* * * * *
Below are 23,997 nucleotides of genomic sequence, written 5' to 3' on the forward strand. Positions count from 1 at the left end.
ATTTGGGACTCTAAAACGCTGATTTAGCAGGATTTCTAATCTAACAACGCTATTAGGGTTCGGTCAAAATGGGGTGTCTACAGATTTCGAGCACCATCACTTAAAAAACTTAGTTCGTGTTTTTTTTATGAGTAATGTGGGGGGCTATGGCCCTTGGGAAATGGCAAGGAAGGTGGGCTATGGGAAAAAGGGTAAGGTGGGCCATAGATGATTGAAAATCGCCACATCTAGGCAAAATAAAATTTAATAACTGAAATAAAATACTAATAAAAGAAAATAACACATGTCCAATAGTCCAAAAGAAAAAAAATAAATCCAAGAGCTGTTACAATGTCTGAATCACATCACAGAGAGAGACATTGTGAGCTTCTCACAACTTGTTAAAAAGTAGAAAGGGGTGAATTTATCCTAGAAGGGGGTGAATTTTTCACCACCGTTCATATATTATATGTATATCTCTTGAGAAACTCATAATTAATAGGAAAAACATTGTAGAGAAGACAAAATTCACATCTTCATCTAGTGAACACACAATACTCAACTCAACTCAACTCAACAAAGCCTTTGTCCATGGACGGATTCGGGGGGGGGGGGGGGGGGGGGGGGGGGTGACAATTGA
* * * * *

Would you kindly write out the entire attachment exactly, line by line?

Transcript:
Below are 23,997 nucleotides of genomic sequence, written 5' to 3' on the forward strand. Positions count from 1 at the left end.
ATTTGGGACTCTAAAACGCTGATTTAGCAGGATTTCTAATCTAACAACGCTATTAGGGTTCGGTCAAAATGGGGTGTCTACAGATTTCGAGCACCATCACTTAAAAAACTTAGTTCGTGTTTTTTTTATGAGTAATGTGGGGGGCTATGGCCCTTGGGAAATGGCAAGGAAGGTGGGCTATGGGAAAAAGGGTAAGGTGGGCCATAGATGATTGAAAATCGCCACATCTAGGCAAAATAAAATTTAATAACTGAAATAAAATACTAATAAAAGAAAATAACACATGTCCAATAGTCCAAAAGAAAAAAAATAAATCCAAGAGCTGTTACAATGTCTGAATCACATCACAGAGAGAGACATTGTGAGCTTCTCACAACTTGTTAAAAAGTAGAAAGGGGTGAATTTATCCTAGAAGGGGGTGAATTTTTCACCACCGTTCATATATTATATGTATATCTCTTGAGAAACTCATAATTAATAGGAAAAACATTGTAGAGAAGACAAAATTCACATCTTCATCTAGTGAACACACAATACTCAACTCAACTCAACTCAACAAAGCCTTTGTCCATGGACGGATTCGGGGGGGGGGGGGGGGGGGGGGGGGGGTGACAATTGA